Armstrong: Yes. In some ways all four-year residential schools are about selling an experience, but schools vary in terms of what kind of experience they are selling.
In terms of the campus life experience they are pretty accurate. They say, “There are 27 fraternities on campus and we have the liveliest social events of the year.” That’s pretty on target.
What they don’t tell families is that not everyone is equally included in this social scene, or that if you really dive into this social scene, it could have consequences on how much you are learning and how this can translate in your career or life afterward.
Some of the response to the book, in comments and blogs, really has to do with individual responsibility and people making choices. They say college students are adults, and if they choose to get drunk all the time and not study, they should be free to make that choice.
Hamilton: Sometimes it’s problematic to assume that people make free individual choices, and that the environment has no influence on those choices. Universities shape what choices are easier to make and which are harder to make.
When they land on campus at a school like the one we studied, many students find everything is structured so that they end up at a party. If everyone around you is doing it, if the only way you can make contact and have friends is the party scene, it gets really hard not to participate even if that’s not what you set out to do.
No one wants to wind up alone on the floor eating cereal at midnight.
The book looks at women, who are the larger part of the student population on many campuses, yet they often take a subordinate role to men. The schools seem to be complicit in this.
Hamilton: You have to think about the financial situation that many schools are in right now. If you need students to show up at your door, and you can’t compete for academically talented students who are also really wealthy, you aim for a different constituency.
That constituency is going to have money but be more interested in partying. A lot of these men and women arrive on campus with particular interests that aren’t extremely rigorous or academic, so you have to offer the kinds of majors that they are going to find appealing, like merchandise buying or residential interior design.
One of the really popular majors is sports communication. We found many women who took it wanted to be the kind of pretty blonde, bubbly sportscaster who gets to be behind the scenes with the team. If you don’t have those kinds of majors—and you don’t have the party scene that those students enjoy—then you are not going to attract those students.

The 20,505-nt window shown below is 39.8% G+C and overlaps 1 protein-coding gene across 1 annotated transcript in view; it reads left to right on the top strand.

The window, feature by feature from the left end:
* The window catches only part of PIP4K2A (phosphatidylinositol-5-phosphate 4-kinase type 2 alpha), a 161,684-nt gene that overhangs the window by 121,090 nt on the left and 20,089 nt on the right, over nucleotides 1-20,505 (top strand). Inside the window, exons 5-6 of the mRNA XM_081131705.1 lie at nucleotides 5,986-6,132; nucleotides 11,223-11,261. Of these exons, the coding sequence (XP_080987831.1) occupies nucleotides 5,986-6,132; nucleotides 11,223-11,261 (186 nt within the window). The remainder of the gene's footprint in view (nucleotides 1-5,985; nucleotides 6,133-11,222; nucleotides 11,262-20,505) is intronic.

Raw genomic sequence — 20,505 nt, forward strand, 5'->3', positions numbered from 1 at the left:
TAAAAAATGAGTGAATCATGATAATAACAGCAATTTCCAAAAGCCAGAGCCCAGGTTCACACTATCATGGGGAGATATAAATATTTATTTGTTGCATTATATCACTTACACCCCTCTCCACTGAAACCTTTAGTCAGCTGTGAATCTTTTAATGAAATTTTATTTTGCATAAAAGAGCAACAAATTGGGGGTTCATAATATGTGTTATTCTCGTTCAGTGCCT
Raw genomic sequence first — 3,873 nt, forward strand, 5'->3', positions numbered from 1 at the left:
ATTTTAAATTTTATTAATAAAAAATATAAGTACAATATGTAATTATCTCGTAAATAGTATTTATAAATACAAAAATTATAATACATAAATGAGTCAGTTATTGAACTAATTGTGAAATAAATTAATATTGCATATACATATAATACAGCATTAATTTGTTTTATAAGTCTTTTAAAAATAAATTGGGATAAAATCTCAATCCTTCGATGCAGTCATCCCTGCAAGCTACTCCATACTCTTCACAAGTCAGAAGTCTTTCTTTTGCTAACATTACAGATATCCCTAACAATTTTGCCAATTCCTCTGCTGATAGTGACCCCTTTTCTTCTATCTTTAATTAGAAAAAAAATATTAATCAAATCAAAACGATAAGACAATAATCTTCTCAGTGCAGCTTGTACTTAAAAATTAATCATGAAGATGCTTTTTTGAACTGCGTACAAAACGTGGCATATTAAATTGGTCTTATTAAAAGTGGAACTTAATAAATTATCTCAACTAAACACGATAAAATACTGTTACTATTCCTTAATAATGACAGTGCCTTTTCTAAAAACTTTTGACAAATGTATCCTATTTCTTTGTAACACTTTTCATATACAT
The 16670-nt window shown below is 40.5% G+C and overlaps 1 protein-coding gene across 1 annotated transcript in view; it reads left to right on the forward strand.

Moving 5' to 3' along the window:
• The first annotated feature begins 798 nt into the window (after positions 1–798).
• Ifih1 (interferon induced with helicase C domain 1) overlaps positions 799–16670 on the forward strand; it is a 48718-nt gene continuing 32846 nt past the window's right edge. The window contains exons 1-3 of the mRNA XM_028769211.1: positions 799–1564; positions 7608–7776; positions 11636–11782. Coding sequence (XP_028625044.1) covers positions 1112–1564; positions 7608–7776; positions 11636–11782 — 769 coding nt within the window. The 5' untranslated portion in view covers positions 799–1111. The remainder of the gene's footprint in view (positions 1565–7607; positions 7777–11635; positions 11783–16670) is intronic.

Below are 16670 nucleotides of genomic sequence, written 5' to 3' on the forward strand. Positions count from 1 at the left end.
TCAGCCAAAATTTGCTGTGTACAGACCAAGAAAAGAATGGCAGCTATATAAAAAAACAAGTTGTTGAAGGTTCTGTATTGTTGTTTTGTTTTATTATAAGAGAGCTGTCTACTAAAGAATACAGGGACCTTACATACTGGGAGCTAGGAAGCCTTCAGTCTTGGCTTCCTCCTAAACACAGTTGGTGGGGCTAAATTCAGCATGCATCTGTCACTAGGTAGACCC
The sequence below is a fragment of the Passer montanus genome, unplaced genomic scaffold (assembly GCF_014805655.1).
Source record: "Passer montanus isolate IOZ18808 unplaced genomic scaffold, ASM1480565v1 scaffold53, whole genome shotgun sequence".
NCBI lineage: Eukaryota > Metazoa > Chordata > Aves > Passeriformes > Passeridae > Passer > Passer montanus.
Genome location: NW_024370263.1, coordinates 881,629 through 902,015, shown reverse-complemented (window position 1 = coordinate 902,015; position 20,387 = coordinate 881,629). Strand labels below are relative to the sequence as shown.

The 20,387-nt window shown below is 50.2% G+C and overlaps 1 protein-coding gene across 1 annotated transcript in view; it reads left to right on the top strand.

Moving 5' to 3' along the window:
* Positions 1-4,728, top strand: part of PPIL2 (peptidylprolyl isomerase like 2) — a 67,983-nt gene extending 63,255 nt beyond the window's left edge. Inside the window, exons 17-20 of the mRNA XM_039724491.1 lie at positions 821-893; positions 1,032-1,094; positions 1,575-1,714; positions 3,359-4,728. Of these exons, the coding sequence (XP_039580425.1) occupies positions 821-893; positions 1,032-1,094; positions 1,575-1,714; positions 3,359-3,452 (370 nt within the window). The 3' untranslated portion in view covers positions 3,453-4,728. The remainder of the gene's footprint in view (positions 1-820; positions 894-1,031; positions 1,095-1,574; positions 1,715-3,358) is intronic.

Many of the women we studied will eventually end up being wives, so they are going for what we call gender complementarity—I’m going to marry a breadwinner eventually, so I’m just going to be cute and pretty and any career is going to be focused on that, but eventually the man is going to make the money.
Universities may not be really interested in educating women like that, but it is part and parcel of staying afloat right now.
You suggest several ways that schools can dismantle the party pathway. Can you highlight a few?
Armstrong: We do suggest dismantling the Greek system at schools, but reviewers have noted it is unrealistic when sororities and fraternities are so deeply involved in the whole structure of the big universities, from providing housing to providing the social life, and even being part the student affairs structure.
But if schools can push back against the party pathway, things will be safer and more academic. Little things like having classes on Friday can make a difference.
It makes economic sense because the universities’ physical plants would be used more efficiently, and it means a huge cost savings to use classroom space more effectively. It also has a corollary of reducing emergency room visits from excessive partying.
Hamilton: Universities can also try to even out power on campus. The problem with the party pathway now is that it puts the power of the social world effectively in the hands of affluent white men. That causes problems for a lot of people.
If universities would put as much interest in the African-American, Latino, and multicultural fraternities and sororities as they do the white ones, that would help even things out. They need to figure out ways to make sure that all the different student groups on campus have more of an equal voice.